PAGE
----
Re: “The Importance of Calvin for Philosophy”


Very interesting essay, Bob, and a good corrective to my dismissal of Clayton’s invoking of Calvin. I am struck by the second last sentence, and the core idea in the essay of a creative tension of opposites, very much along the lines of the closing passage in chapter 2 of The Secular Scripture:

The combination of the doctrine of the sovereign God with the doctrine of election gives us a working basis to establish the permanence and transcendence of form, on the one hand, and the reality of organic experience, on the other.

In other words: a transcendent revelation in an evolving or dialectical relationship with the reality of human creativity, the sacred scripture and the secular scripture — the two revelations, and the dialectic of two aspects of the same thing. It also reminds me, in the emphasis Frye places on the inescapable fact of cultural history, of a quotation he uses from someone (I forget who) to the effect that: “English literature will always have been Protestant.”

However, what is missing in Calvin is a visionary element, whether sacred or secular. Here is what Frye has to say about Calvin in 1985 (an idea he recurs to elsewhere) when he was well past his majority, to say the least:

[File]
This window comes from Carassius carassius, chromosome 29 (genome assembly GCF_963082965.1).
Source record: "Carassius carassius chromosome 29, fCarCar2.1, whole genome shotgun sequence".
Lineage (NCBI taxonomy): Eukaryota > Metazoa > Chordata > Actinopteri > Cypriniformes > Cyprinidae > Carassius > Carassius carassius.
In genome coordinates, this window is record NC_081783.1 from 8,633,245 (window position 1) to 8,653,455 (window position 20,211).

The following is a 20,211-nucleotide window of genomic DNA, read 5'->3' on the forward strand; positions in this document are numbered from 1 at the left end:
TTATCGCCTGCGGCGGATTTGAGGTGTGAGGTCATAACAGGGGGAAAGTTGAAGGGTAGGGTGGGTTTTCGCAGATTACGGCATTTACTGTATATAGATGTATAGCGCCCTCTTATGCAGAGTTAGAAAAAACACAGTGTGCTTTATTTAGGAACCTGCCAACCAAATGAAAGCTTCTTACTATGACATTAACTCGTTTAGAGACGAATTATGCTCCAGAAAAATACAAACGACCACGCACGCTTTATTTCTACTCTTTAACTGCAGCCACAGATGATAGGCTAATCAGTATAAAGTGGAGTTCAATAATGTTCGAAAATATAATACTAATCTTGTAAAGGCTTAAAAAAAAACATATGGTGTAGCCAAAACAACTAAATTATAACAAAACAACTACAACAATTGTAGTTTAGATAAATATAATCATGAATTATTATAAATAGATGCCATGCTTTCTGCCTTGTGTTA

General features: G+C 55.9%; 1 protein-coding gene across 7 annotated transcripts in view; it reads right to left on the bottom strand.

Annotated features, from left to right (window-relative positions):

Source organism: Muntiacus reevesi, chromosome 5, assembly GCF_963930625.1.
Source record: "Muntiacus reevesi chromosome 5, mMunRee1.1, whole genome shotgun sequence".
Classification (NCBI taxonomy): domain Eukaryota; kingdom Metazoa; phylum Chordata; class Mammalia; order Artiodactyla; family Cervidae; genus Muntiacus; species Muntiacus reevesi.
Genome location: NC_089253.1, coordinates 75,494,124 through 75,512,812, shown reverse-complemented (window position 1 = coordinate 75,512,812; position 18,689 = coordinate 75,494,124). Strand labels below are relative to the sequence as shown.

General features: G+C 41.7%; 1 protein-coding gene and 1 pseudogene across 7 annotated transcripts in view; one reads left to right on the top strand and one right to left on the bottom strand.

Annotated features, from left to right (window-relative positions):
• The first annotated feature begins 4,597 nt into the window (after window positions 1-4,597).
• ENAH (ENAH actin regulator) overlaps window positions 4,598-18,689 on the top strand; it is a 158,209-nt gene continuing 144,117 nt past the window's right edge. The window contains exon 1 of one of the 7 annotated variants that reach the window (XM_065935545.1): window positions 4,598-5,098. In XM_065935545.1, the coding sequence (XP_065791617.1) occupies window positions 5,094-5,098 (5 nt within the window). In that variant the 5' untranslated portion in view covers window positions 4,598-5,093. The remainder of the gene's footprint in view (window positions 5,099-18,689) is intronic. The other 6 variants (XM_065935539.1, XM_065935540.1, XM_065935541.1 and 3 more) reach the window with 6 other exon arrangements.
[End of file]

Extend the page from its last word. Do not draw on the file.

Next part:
The unwillingness of so many religious temperaments to try to grasp the reality of a revelation in any but doctrinal terms recurs in a number of religious communities. . . . The Reformation was founded on the doctrine of justification through faith, but conceiving faith as something to be expressed in the language of creed or thesis minimized the visionary element in it. We notice that Calvin could make very little of the Book of Revelation in his Biblical commentaries; in spite of its dense texture of allusions to the Old Testament, the quality of the language eluded him.(Northrop Frye on Religion, 352)

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One thought on “Re: “The Importance of Calvin for Philosophy”

  1. Russell Perkin

    Joe, The quotation you are referring to is from John Henry Newman’s “English Catholic Literature,” one of the essays from the second part of _The Idea of a University_. (These essays on “University Subjects” are not very well known; they are not included in the recent Yale University Press edition of _The Idea_. ) Newman wrote “I repeat, then, whatever we be able or unable to effect in the great problem which lies before us, any how we cannot undo the past. English Literature will ever _have been_ Protestant.


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